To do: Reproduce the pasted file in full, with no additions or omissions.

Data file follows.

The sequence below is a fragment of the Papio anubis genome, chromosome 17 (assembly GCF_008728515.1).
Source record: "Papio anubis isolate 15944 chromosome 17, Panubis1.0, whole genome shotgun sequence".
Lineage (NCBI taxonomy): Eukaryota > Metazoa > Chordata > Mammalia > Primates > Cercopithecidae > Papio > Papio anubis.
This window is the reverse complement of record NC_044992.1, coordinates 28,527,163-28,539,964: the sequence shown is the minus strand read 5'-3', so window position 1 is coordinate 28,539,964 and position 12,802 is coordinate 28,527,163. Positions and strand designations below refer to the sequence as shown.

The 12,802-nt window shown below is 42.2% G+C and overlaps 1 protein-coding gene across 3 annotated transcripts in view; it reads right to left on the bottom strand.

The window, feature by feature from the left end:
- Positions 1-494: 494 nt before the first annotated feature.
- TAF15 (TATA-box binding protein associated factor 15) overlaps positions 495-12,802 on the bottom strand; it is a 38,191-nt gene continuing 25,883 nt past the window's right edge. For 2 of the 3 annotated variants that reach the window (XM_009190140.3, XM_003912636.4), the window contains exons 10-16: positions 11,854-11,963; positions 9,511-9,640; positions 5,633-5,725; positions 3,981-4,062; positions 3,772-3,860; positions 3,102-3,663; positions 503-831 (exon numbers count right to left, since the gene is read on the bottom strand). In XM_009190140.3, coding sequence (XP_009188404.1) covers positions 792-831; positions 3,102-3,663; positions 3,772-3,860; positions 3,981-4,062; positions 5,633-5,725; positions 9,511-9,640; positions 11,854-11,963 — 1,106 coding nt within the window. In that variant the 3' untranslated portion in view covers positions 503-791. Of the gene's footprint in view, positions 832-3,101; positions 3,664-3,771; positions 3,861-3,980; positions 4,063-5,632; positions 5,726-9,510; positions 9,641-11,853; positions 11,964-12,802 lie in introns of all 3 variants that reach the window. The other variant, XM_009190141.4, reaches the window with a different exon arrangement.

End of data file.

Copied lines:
The sequence below is a fragment of the Papio anubis genome, chromosome 17 (assembly GCF_008728515.1).
Source record: "Papio anubis isolate 15944 chromosome 17, Panubis1.0, whole genome shotgun sequence".
Lineage (NCBI taxonomy): Eukaryota > Metazoa > Chordata > Mammalia > Primates > Cercopithecidae > Papio > Papio anubis.
This window is the reverse complement of record NC_044992.1, coordinates 28,527,163-28,539,964: the sequence shown is the minus strand read 5'-3', so window position 1 is coordinate 28,539,964 and position 12,802 is coordinate 28,527,163. Positions and strand designations below refer to the sequence as shown.

The 12,802-nt window shown below is 42.2% G+C and overlaps 1 protein-coding gene across 3 annotated transcripts in view; it reads right to left on the bottom strand.

The window, feature by feature from the left end:
- Positions 1-494: 494 nt before the first annotated feature.
- TAF15 (TATA-box binding protein associated factor 15) overlaps positions 495-12,802 on the bottom strand; it is a 38,191-nt gene continuing 25,883 nt past the window's right edge. For 2 of the 3 annotated variants that reach the window (XM_009190140.3, XM_003912636.4), the window contains exons 10-16: positions 11,854-11,963; positions 9,511-9,640; positions 5,633-5,725; positions 3,981-4,062; positions 3,772-3,860; positions 3,102-3,663; positions 503-831 (exon numbers count right to left, since the gene is read on the bottom strand). In XM_009190140.3, coding sequence (XP_009188404.1) covers positions 792-831; positions 3,102-3,663; positions 3,772-3,860; positions 3,981-4,062; positions 5,633-5,725; positions 9,511-9,640; positions 11,854-11,963 — 1,106 coding nt within the window. In that variant the 3' untranslated portion in view covers positions 503-791. Of the gene's footprint in view, positions 832-3,101; positions 3,664-3,771; positions 3,861-3,980; positions 4,063-5,632; positions 5,726-9,510; positions 9,641-11,853; positions 11,964-12,802 lie in introns of all 3 variants that reach the window. The other variant, XM_009190141.4, reaches the window with a different exon arrangement.